These young people understood that peace cannot be built by just one side - the process should involve both sides in parallel. "I am here to find a peacebuilding partner," one participant said. They are eager to find like-minded people, both within their own society, and across the conflict divide. They want to find ways of building trust in order to create an alternative to war. Many participants stressed that they "do not want their parents' generation's decisions to rule over their lives, or those of their future children".
I often wonder whether anyone ever takes the trouble to ask what the people really think and want. Sometimes we assume that experts know all that there is to know about the people and about current social trends. This, however, is not really true, as the recent geopolitical surprises of Brexit and the election of Donald Trump have clearly shown. We are all our own experts. No one knows better than us what is good or bad for us. Top-down communication is not the most efficient tool.
At International Alert we have been talking with our long-standing partners in the region about finding a methodology which can offer individuals the possibility to reflect deeply on how life might have turned out for them, had there been no war. A process of reflection on the cost of conflict a person's life can encourage him or her to decide on a vision of that life without war. Levels of anxiety in the conflict zone are high, and people have a lot that they want to express. Given a safe space to express emotion and to develop trust, they are willing to speak out.
Appealing to people's identity and approaching them as individuals helps them experience the valuable sense of being heard, and understand that their opinions have value. Through this methodology, we raise a variety of questions. What is the 'ordinary' person's place in an endless stream of contradictory information? How does one form an opinion of one's neighbour when there has been no communication for over twenty years? What role does each of us play in these conflicts? What could each of us do to bring prospects of peace a little closer?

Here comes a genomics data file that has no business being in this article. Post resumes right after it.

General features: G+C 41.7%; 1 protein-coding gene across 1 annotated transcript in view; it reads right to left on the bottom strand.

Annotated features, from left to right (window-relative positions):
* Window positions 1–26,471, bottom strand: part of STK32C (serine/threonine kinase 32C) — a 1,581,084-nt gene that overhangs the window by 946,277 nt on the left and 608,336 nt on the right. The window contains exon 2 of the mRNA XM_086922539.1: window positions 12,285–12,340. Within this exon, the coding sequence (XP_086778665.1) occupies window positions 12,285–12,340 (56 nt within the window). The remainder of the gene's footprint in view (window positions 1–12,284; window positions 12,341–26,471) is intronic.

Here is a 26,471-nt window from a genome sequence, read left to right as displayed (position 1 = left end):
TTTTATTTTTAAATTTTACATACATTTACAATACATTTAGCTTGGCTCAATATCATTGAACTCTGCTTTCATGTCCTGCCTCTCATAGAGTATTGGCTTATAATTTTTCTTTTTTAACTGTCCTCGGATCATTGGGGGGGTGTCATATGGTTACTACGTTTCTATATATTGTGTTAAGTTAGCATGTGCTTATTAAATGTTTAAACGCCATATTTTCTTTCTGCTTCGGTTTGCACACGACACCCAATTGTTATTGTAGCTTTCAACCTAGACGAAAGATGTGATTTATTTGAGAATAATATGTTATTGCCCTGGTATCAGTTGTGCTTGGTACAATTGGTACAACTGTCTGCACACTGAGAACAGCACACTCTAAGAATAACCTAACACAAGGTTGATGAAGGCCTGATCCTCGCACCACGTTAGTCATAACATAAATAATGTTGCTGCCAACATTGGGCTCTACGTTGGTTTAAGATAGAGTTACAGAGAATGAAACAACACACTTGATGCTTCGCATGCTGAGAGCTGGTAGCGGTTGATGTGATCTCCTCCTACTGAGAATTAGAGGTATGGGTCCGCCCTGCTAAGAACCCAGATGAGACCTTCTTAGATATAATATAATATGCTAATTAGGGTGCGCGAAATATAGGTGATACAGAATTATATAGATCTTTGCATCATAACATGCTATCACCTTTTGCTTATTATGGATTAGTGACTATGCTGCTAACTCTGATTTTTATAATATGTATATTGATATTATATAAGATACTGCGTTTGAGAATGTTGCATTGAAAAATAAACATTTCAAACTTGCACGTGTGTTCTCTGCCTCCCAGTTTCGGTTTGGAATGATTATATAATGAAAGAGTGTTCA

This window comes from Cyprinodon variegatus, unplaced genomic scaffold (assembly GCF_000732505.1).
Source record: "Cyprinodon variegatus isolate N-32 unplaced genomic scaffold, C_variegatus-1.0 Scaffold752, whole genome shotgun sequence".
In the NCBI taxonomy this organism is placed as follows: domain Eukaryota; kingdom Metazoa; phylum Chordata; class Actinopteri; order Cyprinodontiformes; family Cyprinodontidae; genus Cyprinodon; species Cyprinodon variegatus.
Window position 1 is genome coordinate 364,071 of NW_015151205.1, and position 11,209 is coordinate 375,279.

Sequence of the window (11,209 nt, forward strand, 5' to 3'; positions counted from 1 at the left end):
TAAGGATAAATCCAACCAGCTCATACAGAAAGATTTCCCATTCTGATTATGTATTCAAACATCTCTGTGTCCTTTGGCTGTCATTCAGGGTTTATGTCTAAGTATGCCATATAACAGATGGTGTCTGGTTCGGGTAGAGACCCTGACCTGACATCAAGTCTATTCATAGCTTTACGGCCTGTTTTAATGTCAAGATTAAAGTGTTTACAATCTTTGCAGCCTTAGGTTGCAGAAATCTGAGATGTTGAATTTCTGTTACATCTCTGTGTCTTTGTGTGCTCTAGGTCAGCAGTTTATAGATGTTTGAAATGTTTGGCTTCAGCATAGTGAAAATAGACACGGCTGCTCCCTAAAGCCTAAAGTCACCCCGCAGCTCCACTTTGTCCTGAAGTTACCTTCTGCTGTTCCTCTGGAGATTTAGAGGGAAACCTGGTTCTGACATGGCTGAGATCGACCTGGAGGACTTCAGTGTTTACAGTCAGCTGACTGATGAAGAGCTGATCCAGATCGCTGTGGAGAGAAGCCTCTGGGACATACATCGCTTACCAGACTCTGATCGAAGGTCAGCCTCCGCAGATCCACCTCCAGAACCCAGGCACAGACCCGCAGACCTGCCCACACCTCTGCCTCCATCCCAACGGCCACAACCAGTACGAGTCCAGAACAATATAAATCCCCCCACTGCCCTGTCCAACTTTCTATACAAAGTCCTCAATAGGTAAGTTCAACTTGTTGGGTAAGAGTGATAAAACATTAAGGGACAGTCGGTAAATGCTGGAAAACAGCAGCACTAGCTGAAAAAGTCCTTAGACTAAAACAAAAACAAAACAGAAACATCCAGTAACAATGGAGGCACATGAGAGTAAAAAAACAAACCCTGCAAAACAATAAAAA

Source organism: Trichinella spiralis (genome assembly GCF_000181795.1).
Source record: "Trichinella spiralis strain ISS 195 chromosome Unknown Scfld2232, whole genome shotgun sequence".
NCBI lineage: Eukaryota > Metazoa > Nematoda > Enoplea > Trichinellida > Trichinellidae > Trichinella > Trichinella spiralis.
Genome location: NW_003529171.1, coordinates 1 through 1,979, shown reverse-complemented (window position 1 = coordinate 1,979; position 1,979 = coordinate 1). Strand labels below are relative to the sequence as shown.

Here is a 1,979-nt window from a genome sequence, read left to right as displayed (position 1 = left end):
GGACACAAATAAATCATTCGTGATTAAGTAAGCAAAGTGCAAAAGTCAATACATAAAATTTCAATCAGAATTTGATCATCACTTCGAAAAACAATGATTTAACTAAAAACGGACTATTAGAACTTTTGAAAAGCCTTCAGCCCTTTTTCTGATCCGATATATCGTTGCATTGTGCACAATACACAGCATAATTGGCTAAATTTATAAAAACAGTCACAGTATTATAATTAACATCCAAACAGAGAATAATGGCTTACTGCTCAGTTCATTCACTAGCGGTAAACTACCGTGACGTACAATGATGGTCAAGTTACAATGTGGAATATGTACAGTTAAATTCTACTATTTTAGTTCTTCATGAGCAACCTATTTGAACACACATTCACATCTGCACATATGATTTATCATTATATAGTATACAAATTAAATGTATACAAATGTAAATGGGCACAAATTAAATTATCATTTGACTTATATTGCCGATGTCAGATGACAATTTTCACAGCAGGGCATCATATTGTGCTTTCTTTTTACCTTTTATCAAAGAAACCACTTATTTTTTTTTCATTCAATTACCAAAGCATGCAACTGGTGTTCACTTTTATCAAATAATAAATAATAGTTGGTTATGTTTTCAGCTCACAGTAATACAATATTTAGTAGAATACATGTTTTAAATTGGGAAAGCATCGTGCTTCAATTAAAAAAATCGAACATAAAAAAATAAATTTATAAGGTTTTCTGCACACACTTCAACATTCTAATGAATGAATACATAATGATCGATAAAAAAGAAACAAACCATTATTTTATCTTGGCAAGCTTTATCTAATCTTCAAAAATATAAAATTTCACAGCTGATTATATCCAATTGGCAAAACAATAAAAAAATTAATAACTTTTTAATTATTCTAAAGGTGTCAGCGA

Peace begins inside every one of us - as, indeed, does conflict. All of us have many conflicts within us - many different 'I's doing battle with each other. A journalist reporting on the conflict, for instance, would like to go about their task in a professional manner, but their affiliation to their side, their nation, gets in the way; therefore, they put out material that is propagandist. All conflicts are filled with our differing 'I's - all of them affect public opinion. At the same time, it is important to remember that absolute impartiality does not exist. Then again, simply acknowledging one's own position allows for more more space to be objective, thereby significantly raising the degree of impartiality.
Our young participants - motivated to play an active role in defining their own future - are now ready to face the public with sensitively formulated questions on people's view of the cost of conflict in their lives. The wide spectrum of answers they will gather will be analysed by our experts and the conclusions will be made public on different media platforms.
These young researchers are driven to find answers to the key questions in their lives. In their hands, we think this interactive method will broaden prospects for a peaceful vision within the Nagorno-Karabakh conflict. Instead of seeking this vision outside themselves, people will seek it from within, which, in turn, should help to promote the active participation of ordinary people at every level of society, and especially in conflict transformation.